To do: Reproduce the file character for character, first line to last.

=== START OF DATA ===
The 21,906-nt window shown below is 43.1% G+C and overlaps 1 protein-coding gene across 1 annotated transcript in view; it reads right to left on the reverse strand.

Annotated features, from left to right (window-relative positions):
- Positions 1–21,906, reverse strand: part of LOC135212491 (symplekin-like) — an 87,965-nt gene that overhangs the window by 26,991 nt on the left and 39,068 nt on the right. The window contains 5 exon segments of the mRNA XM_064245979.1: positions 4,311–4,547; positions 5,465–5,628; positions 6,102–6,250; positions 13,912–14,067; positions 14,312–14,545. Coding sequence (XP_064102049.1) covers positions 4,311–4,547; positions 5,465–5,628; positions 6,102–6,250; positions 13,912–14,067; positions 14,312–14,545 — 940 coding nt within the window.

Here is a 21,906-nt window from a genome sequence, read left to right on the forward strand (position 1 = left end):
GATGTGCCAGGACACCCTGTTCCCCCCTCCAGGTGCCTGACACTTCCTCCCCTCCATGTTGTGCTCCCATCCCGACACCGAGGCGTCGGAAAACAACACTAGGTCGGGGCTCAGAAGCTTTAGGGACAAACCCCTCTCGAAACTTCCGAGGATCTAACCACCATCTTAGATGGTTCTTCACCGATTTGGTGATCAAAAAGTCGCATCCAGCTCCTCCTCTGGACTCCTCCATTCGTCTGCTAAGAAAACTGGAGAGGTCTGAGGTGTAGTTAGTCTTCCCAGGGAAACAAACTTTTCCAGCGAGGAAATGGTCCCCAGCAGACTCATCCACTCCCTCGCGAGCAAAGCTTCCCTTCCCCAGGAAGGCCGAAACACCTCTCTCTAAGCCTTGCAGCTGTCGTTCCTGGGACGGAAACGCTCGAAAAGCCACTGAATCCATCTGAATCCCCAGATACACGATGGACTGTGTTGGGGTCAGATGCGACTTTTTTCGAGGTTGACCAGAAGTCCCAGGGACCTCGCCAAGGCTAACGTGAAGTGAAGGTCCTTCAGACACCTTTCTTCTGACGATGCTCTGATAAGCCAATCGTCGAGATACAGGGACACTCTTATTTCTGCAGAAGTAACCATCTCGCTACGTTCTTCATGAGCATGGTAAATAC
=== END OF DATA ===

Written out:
The 21,906-nt window shown below is 43.1% G+C and overlaps 1 protein-coding gene across 1 annotated transcript in view; it reads right to left on the reverse strand.

Annotated features, from left to right (window-relative positions):
- Positions 1–21,906, reverse strand: part of LOC135212491 (symplekin-like) — an 87,965-nt gene that overhangs the window by 26,991 nt on the left and 39,068 nt on the right. The window contains 5 exon segments of the mRNA XM_064245979.1: positions 4,311–4,547; positions 5,465–5,628; positions 6,102–6,250; positions 13,912–14,067; positions 14,312–14,545. Coding sequence (XP_064102049.1) covers positions 4,311–4,547; positions 5,465–5,628; positions 6,102–6,250; positions 13,912–14,067; positions 14,312–14,545 — 940 coding nt within the window.

Here is a 21,906-nt window from a genome sequence, read left to right on the forward strand (position 1 = left end):
GATGTGCCAGGACACCCTGTTCCCCCCTCCAGGTGCCTGACACTTCCTCCCCTCCATGTTGTGCTCCCATCCCGACACCGAGGCGTCGGAAAACAACACTAGGTCGGGGCTCAGAAGCTTTAGGGACAAACCCCTCTCGAAACTTCCGAGGATCTAACCACCATCTTAGATGGTTCTTCACCGATTTGGTGATCAAAAAGTCGCATCCAGCTCCTCCTCTGGACTCCTCCATTCGTCTGCTAAGAAAACTGGAGAGGTCTGAGGTGTAGTTAGTCTTCCCAGGGAAACAAACTTTTCCAGCGAGGAAATGGTCCCCAGCAGACTCATCCACTCCCTCGCGAGCAAAGCTTCCCTTCCCCAGGAAGGCCGAAACACCTCTCTCTAAGCCTTGCAGCTGTCGTTCCTGGGACGGAAACGCTCGAAAAGCCACTGAATCCATCTGAATCCCCAGATACACGATGGACTGTGTTGGGGTCAGATGCGACTTTTTTCGAGGTTGACCAGAAGTCCCAGGGACCTCGCCAAGGCTAACGTGAAGTGAAGGTCCTTCAGACACCTTTCTTCTGACGATGCTCTGATAAGCCAATCGTCGAGATACAGGGACACTCTTATTTCTGCAGAAGTAACCATCTCGCTACGTTCTTCATGAGCATGGTAAATAC